Experiential learning: Persona Dolls giving children a voice

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Lindiwe in Himmeville

Persona Dolls – giving children a voice

Persona Dolls are a powerful learning tool for all Primary teachers. Curriculum requirements, government and OFSTED pressures on teachers to attain required standards all fight against the well-researched and well known facts about learning: Children do not perform well under pressure, with emotional insecurities and need space to explore their feelings, develop their own voice, tell their own stories and learn to live confidently amongst their peers. The Persona Doll is a valuable tool for powerful PHSE learning and I advocate its use in all schools. Read the following article and visit the Persona Doll website for further information.

I sit down on a child’s plastic chair with Lindiwe, my Persona Doll on my lap. Having explained to all the staff and trainee Early Years teachers of this lovely Early Years Centre, Felicity, the manager, now brings the children to sit in front of me. There are ninety of them. The staff led the children onto the verandah to sit in front of me, the oldest in the front.

I am calm and confident that Lindiwe will speak to the children, but the audience is rather large and not ideal for this encounter.

“Good morning, everyone. My name is Jane, a visitor from England. I would like to introduce my friend, Lindiwe to you. She is from South Africa but she now lives in England where her mother is a nurse.”
I gently tilt Lindiwe’s head towards my ear and allow her to ‘speak’ to me. I tell the children that Lindiwe says she is really excited to be here and meet all the children. She speaks of various things she enjoys in South Africa.

The children’s attention is fixed on the Doll and I begin to wonder how I can really bring her alive to them on her first visit and with so many children present. This is not how it works, I am thinking, but the children are so engaged.
Lindiwe inclines towards me some more and I begin to tell the children a little more about herself; how she has a daddy who drives a bus around the city and how her mummy is a nurse. Lindiwe pauses a little, her head bowed, then whispers in my ear. I tell the children,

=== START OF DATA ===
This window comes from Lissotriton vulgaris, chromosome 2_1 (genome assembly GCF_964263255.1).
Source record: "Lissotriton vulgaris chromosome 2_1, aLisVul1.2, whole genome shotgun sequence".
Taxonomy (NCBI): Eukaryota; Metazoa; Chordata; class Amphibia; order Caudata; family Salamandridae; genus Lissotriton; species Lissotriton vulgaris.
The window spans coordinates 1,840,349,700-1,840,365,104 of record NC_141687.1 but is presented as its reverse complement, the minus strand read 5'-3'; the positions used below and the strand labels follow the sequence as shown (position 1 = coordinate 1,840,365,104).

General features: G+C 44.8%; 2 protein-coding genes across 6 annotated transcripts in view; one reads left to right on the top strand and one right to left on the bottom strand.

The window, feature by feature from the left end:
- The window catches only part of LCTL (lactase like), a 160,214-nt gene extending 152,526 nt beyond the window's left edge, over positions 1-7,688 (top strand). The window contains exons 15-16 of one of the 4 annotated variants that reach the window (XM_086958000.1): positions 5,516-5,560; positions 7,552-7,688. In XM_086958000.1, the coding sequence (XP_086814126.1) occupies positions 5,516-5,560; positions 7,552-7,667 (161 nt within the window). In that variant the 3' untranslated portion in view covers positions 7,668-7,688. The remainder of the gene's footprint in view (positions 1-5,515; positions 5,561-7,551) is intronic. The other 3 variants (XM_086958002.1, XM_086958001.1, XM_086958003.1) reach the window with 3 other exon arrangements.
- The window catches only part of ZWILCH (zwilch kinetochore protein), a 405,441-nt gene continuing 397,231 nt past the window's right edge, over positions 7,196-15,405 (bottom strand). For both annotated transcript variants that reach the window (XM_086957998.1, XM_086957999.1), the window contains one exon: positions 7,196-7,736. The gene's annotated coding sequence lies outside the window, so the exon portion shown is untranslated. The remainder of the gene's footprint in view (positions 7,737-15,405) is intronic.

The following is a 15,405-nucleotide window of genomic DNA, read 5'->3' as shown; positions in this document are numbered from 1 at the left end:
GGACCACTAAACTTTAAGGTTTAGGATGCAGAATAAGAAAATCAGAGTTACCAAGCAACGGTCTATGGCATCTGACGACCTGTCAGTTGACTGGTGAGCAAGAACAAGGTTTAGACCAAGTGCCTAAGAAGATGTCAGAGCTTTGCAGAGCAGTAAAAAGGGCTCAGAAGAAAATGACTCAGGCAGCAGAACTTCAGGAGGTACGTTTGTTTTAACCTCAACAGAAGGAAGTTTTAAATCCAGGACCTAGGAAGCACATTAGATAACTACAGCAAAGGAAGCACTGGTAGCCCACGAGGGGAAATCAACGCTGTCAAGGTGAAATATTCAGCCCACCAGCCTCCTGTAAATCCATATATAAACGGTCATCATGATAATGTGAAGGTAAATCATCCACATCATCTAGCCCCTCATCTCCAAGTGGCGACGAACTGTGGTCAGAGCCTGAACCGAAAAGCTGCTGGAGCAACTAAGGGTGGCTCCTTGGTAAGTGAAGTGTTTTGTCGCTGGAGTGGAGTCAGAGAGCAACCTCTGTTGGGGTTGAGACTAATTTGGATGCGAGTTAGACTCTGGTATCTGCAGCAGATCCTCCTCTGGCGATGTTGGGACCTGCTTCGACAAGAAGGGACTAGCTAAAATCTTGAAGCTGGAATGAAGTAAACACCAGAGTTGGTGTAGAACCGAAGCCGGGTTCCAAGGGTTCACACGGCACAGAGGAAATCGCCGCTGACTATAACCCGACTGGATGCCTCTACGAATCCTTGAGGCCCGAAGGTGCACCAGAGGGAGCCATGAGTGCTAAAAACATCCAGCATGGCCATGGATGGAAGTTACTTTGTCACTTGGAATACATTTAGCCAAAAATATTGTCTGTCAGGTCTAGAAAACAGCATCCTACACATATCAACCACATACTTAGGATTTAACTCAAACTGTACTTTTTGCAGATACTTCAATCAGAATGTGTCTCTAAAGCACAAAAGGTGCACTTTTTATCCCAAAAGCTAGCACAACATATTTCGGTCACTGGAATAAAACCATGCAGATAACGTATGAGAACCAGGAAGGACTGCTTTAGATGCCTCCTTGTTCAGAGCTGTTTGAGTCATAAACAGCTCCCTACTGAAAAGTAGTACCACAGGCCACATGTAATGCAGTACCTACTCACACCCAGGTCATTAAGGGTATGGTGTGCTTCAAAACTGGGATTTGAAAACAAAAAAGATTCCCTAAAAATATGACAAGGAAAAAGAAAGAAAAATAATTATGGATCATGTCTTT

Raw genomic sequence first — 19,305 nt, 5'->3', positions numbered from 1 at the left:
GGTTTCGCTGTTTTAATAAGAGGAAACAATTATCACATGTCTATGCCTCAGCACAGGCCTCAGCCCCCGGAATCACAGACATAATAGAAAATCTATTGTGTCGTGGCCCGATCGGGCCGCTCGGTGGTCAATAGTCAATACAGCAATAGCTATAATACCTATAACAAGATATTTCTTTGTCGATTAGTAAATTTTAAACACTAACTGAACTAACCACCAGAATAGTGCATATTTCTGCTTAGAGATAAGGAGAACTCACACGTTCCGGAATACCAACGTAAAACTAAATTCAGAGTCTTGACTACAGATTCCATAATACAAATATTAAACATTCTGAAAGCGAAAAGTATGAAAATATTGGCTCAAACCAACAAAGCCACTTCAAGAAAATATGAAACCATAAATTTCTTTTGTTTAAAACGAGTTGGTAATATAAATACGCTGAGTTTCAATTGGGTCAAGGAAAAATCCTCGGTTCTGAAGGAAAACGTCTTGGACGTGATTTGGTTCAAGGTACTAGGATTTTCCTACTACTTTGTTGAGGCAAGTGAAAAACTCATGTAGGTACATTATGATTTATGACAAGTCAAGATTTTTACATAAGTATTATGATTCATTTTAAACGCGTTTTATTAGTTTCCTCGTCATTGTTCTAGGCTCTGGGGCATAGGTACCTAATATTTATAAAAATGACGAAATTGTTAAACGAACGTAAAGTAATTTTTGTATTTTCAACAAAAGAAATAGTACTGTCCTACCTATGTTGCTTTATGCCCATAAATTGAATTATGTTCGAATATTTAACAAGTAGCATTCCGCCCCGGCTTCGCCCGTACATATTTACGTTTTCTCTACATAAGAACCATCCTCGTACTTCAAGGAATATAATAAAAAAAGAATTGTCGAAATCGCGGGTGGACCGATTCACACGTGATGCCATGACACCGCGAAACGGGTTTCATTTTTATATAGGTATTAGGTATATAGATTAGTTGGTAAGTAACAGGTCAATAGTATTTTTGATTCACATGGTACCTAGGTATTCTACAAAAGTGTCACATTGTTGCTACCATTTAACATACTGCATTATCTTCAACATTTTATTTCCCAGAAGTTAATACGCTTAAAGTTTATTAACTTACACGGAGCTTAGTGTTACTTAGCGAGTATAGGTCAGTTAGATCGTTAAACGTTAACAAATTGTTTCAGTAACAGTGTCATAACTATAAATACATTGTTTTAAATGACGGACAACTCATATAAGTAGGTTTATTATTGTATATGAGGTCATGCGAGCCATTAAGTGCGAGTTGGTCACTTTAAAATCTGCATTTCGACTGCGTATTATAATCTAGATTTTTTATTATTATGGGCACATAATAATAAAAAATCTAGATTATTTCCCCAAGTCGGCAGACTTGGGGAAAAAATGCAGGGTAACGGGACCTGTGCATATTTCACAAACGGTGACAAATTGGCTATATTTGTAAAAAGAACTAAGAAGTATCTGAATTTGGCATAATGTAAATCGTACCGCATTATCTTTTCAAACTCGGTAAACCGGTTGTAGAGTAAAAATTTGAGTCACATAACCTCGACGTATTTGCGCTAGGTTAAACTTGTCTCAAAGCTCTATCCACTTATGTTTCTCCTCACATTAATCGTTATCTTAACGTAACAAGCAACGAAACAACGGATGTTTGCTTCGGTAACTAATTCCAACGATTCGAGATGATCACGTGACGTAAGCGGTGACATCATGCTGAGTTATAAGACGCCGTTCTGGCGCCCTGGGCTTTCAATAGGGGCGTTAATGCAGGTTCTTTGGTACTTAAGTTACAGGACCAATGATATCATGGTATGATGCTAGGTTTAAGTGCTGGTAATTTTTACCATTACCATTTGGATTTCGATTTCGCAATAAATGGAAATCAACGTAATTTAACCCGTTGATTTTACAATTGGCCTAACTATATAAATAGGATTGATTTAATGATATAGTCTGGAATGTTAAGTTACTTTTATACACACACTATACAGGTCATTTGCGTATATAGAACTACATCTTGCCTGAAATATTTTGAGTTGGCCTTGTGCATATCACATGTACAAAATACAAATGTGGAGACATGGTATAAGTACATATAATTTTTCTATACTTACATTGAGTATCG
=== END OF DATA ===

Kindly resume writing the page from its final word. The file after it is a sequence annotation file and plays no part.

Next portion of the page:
“Sometimes her mummy works at night and if she wakes up in the night she is afraid because her mummy is not there.”

Some of the older children in the front stand up and move towards me. One child touches the Doll gently and pulls her head towards his own ear.
“Is Lindiwe speaking to you?”   I say after a pause.

The child looks up and tells me that he misses his daddy and he loves his daddy best. One after another, quietly taking it in turns, several children follow, tilting the Doll’s head to their ear and when prompted tell me about a parent or someone they love and are missing. Some of the children sitting behind are still watching, eyes wide, others stand and move towards the front. There begins to be a lot of movement but the children are talking quietly.

I was moved by the children’s response. This is not a time for sharing or responding en-masse. For a start it is a whole school, not a group or a class and it is obvious so many very personal issues have been touched. The teachers watch their children carefully, aware of the impact of this encounter.

After the session, Felicity tells me how moved she is by the children’s response. These children are all either orphans or abused young children. Some of them have not spoken about their families before.

The Persona Doll is a powerful tool for teachers and support workers.

After training, the teacher will learn to present the doll to a group of children, speaking for the doll and prompting the children’s response. The doll child will represent a child of similar age, with similar likes and dislikes to those of their peer group. The ‘Persona’ is the doll’s story and circumstances which remains unchanged through all the meetings with the group or class and becomes a friend who the children confide in. Dolls of different culture, skin colour, ability or family structure represent diversity and children learn to empathise and explore their feelings about difference. The teacher lets them explore in their thinking and discussion, their response to the doll child’s experience when they present examples of racism, bullying etc. They are particularly useful to highlight issues without making an example of an individual child.

The session in South Africa happened when I was visiting a rural area of KwaZulu-Natal to provide teachers there with their own training in the use of Persona Dolls. In this area where every child has been affected by the devastation of HIV/AIDs, the dolls are a powerful tool for the children to voice their feelings and anxieties.

Jane Habermehl is an Early years specialist and a trainer for Devon Development Education in Exeter.


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